organizational form as the settlement vehicle was a decision arrived
at by a systematic consideration of a wide range of possible alternatives,
extensive involvement of the affected population in choosing a
vehicle which it felt was appropriate, and finally, a thorough
analysis of the possible consequences of the selected organization
on Alaska Native society. This does not seem to be the case.
The first public reference to the "corporation" seems to have
been made in 1968 /2/. However, there is some dispute as to who
originated the "corporate idea." Arnold (1978:120) attributes it
to the 1968 report of the Governor's Land Claims Task Force-a
group comprised of 10 Alaska Natives, 3 attorneys, representatives
of State Government, and representatives of the Federal Department
of the Interior. According to Arnold (1978), the task force recommended
that the settlement should be ". . . carried out by business corporations
organized by villages, regions, and by one which would be statewide." Bass
(1984:5), on the other hand, believes that the genesis of the corporate
vehicle lies in the 1968 Federal Field Committee for Development
Planning in Alaska's seminal report: Alaska Natives and the Land.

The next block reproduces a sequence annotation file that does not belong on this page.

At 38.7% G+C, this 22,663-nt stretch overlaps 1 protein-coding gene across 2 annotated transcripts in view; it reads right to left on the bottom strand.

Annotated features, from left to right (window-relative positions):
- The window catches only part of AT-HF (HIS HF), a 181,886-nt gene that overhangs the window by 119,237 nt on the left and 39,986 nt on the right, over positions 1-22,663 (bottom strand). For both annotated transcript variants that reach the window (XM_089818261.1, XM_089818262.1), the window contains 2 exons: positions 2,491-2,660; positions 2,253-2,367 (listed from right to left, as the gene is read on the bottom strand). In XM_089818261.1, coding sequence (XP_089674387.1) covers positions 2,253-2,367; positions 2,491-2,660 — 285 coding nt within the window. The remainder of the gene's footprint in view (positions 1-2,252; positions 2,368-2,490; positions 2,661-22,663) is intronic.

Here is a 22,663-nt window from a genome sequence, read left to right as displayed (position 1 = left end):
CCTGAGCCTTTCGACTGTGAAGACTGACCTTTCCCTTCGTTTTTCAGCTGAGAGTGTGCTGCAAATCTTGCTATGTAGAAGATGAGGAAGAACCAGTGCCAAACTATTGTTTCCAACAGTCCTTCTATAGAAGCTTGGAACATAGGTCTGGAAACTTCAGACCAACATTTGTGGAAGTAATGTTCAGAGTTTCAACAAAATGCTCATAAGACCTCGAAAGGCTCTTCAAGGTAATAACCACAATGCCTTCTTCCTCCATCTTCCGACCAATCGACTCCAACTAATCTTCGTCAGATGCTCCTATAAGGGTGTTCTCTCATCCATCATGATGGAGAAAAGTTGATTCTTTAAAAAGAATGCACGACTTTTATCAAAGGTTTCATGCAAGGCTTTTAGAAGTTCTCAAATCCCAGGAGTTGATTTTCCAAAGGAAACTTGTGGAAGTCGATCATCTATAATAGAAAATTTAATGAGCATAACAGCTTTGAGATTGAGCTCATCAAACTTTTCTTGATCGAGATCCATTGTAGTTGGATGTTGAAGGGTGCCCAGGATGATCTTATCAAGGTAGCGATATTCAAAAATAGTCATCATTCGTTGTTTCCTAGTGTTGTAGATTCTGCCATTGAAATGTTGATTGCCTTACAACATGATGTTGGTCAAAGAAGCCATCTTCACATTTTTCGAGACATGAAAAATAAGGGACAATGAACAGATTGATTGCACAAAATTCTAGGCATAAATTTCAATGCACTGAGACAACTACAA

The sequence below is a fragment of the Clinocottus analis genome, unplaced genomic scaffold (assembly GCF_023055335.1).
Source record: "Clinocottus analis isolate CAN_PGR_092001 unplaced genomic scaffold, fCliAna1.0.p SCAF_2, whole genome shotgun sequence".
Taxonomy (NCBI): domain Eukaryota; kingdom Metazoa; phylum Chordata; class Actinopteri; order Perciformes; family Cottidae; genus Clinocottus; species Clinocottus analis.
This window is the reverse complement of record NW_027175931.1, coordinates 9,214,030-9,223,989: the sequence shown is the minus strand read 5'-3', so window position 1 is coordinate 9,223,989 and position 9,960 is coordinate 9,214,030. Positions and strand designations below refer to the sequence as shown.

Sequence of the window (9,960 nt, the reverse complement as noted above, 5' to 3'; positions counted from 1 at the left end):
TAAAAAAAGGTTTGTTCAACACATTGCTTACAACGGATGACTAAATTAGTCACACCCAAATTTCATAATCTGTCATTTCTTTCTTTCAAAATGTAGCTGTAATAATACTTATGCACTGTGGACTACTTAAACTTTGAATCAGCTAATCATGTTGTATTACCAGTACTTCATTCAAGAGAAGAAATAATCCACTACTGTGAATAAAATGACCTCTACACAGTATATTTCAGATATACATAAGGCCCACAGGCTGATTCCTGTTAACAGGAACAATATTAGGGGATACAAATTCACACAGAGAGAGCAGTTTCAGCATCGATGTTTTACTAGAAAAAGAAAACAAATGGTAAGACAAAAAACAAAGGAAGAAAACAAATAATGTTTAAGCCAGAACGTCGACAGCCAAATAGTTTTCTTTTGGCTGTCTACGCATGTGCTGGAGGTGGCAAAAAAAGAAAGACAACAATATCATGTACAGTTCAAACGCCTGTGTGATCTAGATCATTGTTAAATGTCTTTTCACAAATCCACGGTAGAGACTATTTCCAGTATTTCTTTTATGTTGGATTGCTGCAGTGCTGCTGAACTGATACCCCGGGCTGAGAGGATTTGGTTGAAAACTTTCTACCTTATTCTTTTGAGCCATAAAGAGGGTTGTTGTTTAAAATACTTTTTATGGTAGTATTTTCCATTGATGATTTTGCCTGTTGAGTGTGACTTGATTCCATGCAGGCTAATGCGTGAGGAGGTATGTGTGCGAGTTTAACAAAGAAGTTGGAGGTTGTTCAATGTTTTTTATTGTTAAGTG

The Federal Field Committee was created to coordinate planning
among state and federal agencies after the 1964 Alaska Earthquake
and, in many ways, became the Federal government's policy research
bureau in Alaska. In this prodevelopment report, the committee
rejects individual lump-sum settlements because of the fear that
most would quickly dissipate and prefers:
...[land] ownership by Native corporations, like private ownership
in general, would probably result in a more rapid rate of development
and a greater concern for maximizing the economic returns from
the land resources than would management by government agencies.
. . . A large cash settlement distributed to a Native corporation
or corporations, if treated as investment capital rather than
distributed to individuals, could be expected to provide a continuing
stream of income to individuals as well as a source of funds
for enterprise and for community development (Federal Field Committee
From 1968 on, all settlement legislation seems to have uncritically